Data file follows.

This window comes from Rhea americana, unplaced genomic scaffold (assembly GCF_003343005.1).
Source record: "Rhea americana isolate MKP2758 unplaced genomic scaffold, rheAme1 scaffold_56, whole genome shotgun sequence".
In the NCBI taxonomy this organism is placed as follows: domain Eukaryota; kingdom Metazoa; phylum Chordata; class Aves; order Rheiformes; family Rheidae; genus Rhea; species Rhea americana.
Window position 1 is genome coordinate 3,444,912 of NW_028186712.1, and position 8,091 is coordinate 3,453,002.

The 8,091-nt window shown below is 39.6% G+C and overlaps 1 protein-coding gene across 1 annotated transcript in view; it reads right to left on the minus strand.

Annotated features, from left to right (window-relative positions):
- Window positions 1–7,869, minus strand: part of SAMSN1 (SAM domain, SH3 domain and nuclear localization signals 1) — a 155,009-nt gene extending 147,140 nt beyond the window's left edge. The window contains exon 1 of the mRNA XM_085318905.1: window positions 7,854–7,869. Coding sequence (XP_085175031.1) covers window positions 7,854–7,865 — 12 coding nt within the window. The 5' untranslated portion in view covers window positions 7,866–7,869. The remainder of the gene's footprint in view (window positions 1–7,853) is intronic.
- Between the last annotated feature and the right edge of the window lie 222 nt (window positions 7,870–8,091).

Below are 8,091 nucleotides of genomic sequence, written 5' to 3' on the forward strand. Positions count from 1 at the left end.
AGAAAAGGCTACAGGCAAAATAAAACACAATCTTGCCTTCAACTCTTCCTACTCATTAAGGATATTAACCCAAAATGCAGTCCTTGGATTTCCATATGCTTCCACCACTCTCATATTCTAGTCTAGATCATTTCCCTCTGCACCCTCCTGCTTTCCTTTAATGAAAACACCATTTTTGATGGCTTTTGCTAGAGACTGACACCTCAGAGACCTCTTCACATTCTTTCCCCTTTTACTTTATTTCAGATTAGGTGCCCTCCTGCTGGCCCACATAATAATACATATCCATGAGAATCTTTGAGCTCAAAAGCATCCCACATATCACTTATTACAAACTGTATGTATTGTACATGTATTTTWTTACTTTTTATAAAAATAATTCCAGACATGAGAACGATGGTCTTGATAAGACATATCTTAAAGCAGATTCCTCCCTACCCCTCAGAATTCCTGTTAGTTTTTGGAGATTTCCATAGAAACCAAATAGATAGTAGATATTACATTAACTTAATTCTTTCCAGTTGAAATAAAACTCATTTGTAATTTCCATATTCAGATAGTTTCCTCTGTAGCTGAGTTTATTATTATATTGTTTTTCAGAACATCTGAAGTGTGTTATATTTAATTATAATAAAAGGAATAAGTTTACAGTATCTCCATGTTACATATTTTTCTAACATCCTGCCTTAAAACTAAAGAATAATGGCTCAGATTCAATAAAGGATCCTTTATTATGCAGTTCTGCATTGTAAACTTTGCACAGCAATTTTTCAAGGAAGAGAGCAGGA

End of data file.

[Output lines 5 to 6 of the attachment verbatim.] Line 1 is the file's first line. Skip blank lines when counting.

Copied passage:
The 8,091-nt window shown below is 39.6% G+C and overlaps 1 protein-coding gene across 1 annotated transcript in view; it reads right to left on the minus strand.

Annotated features, from left to right (window-relative positions):